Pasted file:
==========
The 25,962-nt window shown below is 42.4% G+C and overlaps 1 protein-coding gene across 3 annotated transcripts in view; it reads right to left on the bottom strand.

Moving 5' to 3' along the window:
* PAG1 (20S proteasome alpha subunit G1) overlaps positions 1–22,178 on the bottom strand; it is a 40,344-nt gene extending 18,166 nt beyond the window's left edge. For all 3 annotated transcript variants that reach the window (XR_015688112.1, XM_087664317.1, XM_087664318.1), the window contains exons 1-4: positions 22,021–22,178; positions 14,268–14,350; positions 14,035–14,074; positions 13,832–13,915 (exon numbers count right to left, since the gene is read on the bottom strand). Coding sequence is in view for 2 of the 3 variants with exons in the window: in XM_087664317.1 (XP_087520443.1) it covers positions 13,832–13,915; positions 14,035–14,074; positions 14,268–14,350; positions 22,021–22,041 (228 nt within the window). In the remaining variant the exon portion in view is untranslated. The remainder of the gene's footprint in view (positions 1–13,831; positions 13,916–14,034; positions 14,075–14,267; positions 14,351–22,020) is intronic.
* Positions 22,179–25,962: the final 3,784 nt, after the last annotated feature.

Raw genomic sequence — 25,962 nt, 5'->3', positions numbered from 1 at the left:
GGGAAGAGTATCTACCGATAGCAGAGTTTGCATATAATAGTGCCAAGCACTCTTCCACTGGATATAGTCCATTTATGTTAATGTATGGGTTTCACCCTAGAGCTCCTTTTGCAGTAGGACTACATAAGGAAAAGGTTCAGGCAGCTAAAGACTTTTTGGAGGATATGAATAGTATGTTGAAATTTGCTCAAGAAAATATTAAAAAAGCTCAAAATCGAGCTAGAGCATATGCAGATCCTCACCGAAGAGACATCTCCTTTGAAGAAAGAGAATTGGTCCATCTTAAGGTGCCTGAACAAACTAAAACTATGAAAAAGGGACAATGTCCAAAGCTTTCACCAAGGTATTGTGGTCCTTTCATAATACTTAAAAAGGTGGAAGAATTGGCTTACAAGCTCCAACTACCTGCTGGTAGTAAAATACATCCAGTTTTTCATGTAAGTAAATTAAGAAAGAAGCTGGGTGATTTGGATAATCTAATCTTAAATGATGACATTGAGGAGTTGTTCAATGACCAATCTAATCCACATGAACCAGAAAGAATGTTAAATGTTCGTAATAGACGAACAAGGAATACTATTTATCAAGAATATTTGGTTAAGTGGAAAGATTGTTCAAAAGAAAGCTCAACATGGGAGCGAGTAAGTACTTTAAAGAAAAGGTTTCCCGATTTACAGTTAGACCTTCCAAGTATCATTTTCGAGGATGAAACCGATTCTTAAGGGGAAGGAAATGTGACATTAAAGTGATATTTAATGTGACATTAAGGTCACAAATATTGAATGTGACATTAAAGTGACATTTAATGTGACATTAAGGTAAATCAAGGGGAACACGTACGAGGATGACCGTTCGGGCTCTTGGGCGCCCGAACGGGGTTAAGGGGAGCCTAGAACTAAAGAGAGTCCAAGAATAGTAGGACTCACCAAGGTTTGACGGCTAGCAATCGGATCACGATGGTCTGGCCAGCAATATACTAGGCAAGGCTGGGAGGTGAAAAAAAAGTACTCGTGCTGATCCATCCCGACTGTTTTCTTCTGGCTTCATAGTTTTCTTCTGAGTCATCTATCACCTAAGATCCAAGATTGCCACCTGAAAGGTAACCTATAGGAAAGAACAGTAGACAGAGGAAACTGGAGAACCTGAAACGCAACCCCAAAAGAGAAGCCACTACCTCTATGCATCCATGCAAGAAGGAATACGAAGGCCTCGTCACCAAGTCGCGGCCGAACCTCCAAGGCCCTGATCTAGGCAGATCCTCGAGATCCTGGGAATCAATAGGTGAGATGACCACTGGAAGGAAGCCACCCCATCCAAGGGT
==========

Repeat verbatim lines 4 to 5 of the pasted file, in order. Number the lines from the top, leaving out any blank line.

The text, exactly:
* Positions 22,179–25,962: the final 3,784 nt, after the last annotated feature.

Raw genomic sequence — 25,962 nt, 5'->3', positions numbered from 1 at the left: